Teeth in babies and toddlers
The development of your baby’s teeth begins before he is even born. At birth he has a full set of 20 baby teeth (also known as primary teeth or milk teeth) hidden away in his gums.
The first teeth to appear in your baby’s mouth will most likely be the two bottom front teeth. They tend to make their appearance somewhere between 6 and 8 months old. These teeth are then followed by the 2 upper front teeth. The remainder of your baby’s teeth will then appear, usually in pairs, on each side of the jaw, until your child is about 2 ½ years old. By this age, all 20 baby teeth will most likely have appeared.
- Even though your baby’s will eventually lose all his milk teeth, they are just as important as the permanent teeth that follow. Not only do the milk teeth hold a space for the adult teeth, but they are also needed for speech, chewing and biting food.
- You need to teach your child to eat a healthy diet for the sake of his teeth and gums.
- Your child’s routine should include brushing his teeth twice a day, every day after the first tooth erupts.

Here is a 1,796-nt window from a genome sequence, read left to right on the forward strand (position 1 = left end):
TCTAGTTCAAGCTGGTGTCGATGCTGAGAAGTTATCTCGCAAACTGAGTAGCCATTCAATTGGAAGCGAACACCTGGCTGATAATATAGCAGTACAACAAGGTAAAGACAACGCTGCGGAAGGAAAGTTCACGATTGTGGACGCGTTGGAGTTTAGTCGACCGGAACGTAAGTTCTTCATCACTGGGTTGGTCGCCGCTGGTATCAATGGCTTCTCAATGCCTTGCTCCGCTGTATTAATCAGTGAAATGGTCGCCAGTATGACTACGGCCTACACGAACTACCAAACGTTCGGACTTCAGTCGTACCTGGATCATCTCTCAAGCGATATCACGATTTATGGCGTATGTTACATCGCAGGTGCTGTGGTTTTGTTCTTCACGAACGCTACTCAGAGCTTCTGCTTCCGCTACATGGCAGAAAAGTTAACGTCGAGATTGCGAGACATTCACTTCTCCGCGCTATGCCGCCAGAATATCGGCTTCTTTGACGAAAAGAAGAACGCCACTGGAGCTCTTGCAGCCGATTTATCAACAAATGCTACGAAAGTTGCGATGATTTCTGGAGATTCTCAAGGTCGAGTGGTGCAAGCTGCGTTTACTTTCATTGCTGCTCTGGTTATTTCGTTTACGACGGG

- In areas where flouride is not added to the water or if you use bore or tank water, it is recommended that you use a smear of adult toothpaste to clean babies teeth from the time the first tooth appears. Encourage your child to spit the toothpaste out after brushing and not rinse the mouth. Talk to your GP, Dental Nurse or Dentist about also taking a fluoride supplement.
- For areas with fluoridated water (and where your child is drinking tap water, not filtered or bottled), gently clean the teeth with a small soft toothbrush and a tiny smear of the low-fluoride toothpaste specially formulated for small children.
- After your child turns 4 years old, you can begin to teach him how to brush his teeth, though it will be many years before you can hand the toothbrush over permanently.
- Your pre-schooler can receive free dental care at a school dental clinic. Ring your local school to find where the nearest clinic is.
Don’t worry if your child teethes early or late – there’s nothing you can do to hurry a tooth! Every tooth is on its own timeline and will eventually make its way through the gum. It follows too that a child got his baby teeth late will also lose them late.
Find More :
- 1. How much sleep does my toddler need?
- 2. Going to bed problems
- 3. Reading with toddlers
- 4. Learning songs
- 5. Cooking with a toddler
- 6. Best books for toddlers
- 7. Play stages for toddlers
- 8. Feeding toddlers
- 9. Encouraging your toddler to eat
- 10. Toddlers and fussy eating
- 11. Toilet training basics
- 12. Discipline 1 - 3 years
- 13. Toddler fears
- 14. Why does my toddler lie?
- 15. Best toddler tips
- 16. 10 tips to deal with tantrums